Major US stock indexes have rallied more than one per cent, extending the market’s recent rebound as investors snapped up beaten-down shares of chipmakers and big-growth names, and as oil prices dropped.
Nvidia’s stock gained 9.8 per cent, leading a rally across the chip sector and hitting its highest level since mid-January.
Intel climbed 6.9 per cent, with both stocks helping to boost the S&P 500 and the Nasdaq.
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The Philadelphia SE semiconductor index jumped 5.1 per cent in its biggest daily percentage gain since February 15, while it remains down about 10 per cent for the year so far.
Apple shares rose for an eighth consecutive day after getting hammered earlier this month.
The three major indexes have rallied in six of the last eight sessions, with all three having rebounded after the S&P 500 and the Dow confirmed they are in correction and the Nasdaq established it is in a bear market.
“The bear market was the dip to buy,” said Jake Dollarhide, chief executive officer of Longbow Asset Management in Tulsa, Oklahoma, which has about $US50 million in assets under management.
“People finally said, ‘Hey, this is a good entry point’.”
“They are seeing more value in tech for the first time in a long time.”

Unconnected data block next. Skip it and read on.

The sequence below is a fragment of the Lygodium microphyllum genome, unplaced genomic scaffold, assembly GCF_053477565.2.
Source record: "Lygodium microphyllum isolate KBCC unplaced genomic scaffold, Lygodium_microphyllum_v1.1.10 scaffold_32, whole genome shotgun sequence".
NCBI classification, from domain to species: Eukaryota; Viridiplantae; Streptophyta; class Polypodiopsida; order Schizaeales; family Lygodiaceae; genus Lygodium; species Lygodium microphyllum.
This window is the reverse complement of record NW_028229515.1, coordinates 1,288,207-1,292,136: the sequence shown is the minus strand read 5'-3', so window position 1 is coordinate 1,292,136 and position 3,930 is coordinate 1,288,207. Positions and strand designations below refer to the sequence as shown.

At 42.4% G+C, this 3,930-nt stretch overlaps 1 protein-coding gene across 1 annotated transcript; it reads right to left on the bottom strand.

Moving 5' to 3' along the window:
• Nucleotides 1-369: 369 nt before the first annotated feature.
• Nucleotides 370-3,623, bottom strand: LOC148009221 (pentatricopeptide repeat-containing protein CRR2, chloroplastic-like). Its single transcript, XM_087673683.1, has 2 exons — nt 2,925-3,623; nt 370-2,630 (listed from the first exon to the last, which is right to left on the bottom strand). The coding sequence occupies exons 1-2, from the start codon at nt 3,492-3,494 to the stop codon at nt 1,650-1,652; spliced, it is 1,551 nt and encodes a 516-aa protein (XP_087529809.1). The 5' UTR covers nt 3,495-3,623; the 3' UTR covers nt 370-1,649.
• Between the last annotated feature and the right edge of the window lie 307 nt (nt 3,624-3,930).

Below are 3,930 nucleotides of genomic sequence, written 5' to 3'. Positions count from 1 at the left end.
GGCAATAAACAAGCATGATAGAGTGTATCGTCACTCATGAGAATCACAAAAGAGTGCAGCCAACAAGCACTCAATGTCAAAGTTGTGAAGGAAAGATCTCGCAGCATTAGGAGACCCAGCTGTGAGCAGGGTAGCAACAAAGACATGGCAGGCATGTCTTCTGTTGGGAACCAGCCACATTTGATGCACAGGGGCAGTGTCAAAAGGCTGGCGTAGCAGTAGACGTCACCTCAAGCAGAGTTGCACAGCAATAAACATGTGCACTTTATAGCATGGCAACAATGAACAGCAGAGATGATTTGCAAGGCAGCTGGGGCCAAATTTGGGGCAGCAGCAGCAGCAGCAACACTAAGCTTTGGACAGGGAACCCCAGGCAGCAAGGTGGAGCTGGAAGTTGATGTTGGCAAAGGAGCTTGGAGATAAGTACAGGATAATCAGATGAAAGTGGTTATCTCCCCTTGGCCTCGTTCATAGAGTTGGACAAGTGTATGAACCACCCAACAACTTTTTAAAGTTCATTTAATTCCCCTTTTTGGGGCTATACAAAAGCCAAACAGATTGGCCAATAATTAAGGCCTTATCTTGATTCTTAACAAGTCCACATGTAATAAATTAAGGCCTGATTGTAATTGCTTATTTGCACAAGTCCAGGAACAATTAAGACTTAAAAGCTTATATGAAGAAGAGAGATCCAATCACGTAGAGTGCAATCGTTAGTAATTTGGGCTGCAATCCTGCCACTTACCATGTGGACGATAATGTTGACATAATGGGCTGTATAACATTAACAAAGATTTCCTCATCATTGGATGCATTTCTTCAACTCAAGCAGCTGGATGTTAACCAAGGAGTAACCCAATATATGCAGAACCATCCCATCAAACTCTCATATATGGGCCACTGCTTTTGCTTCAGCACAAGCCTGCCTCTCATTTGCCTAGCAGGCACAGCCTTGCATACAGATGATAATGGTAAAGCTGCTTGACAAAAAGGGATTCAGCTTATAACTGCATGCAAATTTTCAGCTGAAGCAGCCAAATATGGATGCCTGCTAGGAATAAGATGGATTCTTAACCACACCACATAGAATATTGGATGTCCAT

Oil prices fell after rallying sharply on Wednesday.
Data earlier showed the number of Americans filing new claims for jobless benefits dropped to a 52-and-a-half-year low last week, while unemployment rolls continued to shrink.
The Dow Jones Industrial Average rose 349.44 points, or 1.02 per cent, to 34,707.94, the S&P 500 gained 63.92 points, or 1.43 per cent, to 4,520.16, and the Nasdaq Composite added 269.24 points, or 1.93 per cent, to 14,191.84.
Investors watched for the next developments in the Ukraine-Russia crisis.
Western leaders have agreed to increase military aid to Ukraine and tighten sanctions on Russia, whose invasion of its neighbour has entered a second month.
Uber climbed five per cent after the ride-hailing firm reached a deal to list all New York City taxis on its app.
Volume on US exchanges was relatively low at 11.03 billion shares, compared with the 14.3 billion average for the full session over the last 20 trading days.
Advancing issues outnumbered declining ones on the NYSE by a 1.96-to-1 ratio; on Nasdaq, a 2.03-to-1 ratio favoured advancers.
The S&P 500 posted 29 new 52-week highs and four new lows; the Nasdaq Composite recorded 58 new highs and 60 new lows.